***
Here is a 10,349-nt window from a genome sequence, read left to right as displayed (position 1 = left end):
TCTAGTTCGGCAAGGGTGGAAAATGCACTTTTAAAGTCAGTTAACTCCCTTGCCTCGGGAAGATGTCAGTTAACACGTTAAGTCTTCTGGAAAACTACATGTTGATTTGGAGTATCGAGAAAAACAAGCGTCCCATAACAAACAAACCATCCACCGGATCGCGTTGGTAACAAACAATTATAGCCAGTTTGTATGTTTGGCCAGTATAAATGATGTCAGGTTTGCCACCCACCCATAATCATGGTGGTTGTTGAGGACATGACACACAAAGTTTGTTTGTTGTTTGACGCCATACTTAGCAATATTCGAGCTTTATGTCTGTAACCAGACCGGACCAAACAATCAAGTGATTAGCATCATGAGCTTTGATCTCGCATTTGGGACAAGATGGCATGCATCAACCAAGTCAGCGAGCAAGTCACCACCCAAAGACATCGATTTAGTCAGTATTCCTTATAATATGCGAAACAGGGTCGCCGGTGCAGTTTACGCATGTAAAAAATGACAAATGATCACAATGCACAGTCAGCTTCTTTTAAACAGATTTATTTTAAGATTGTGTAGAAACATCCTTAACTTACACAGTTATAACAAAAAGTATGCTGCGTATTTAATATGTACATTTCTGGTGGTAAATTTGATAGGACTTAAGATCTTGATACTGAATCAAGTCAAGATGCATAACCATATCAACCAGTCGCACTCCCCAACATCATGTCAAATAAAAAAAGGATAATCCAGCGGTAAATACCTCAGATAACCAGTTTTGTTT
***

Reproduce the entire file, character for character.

Here is a 10,349-nt window from a genome sequence, read left to right as displayed (position 1 = left end):
TCTAGTTCGGCAAGGGTGGAAAATGCACTTTTAAAGTCAGTTAACTCCCTTGCCTCGGGAAGATGTCAGTTAACACGTTAAGTCTTCTGGAAAACTACATGTTGATTTGGAGTATCGAGAAAAACAAGCGTCCCATAACAAACAAACCATCCACCGGATCGCGTTGGTAACAAACAATTATAGCCAGTTTGTATGTTTGGCCAGTATAAATGATGTCAGGTTTGCCACCCACCCATAATCATGGTGGTTGTTGAGGACATGACACACAAAGTTTGTTTGTTGTTTGACGCCATACTTAGCAATATTCGAGCTTTATGTCTGTAACCAGACCGGACCAAACAATCAAGTGATTAGCATCATGAGCTTTGATCTCGCATTTGGGACAAGATGGCATGCATCAACCAAGTCAGCGAGCAAGTCACCACCCAAAGACATCGATTTAGTCAGTATTCCTTATAATATGCGAAACAGGGTCGCCGGTGCAGTTTACGCATGTAAAAAATGACAAATGATCACAATGCACAGTCAGCTTCTTTTAAACAGATTTATTTTAAGATTGTGTAGAAACATCCTTAACTTACACAGTTATAACAAAAAGTATGCTGCGTATTTAATATGTACATTTCTGGTGGTAAATTTGATAGGACTTAAGATCTTGATACTGAATCAAGTCAAGATGCATAACCATATCAACCAGTCGCACTCCCCAACATCATGTCAAATAAAAAAAGGATAATCCAGCGGTAAATACCTCAGATAACCAGTTTTGTTT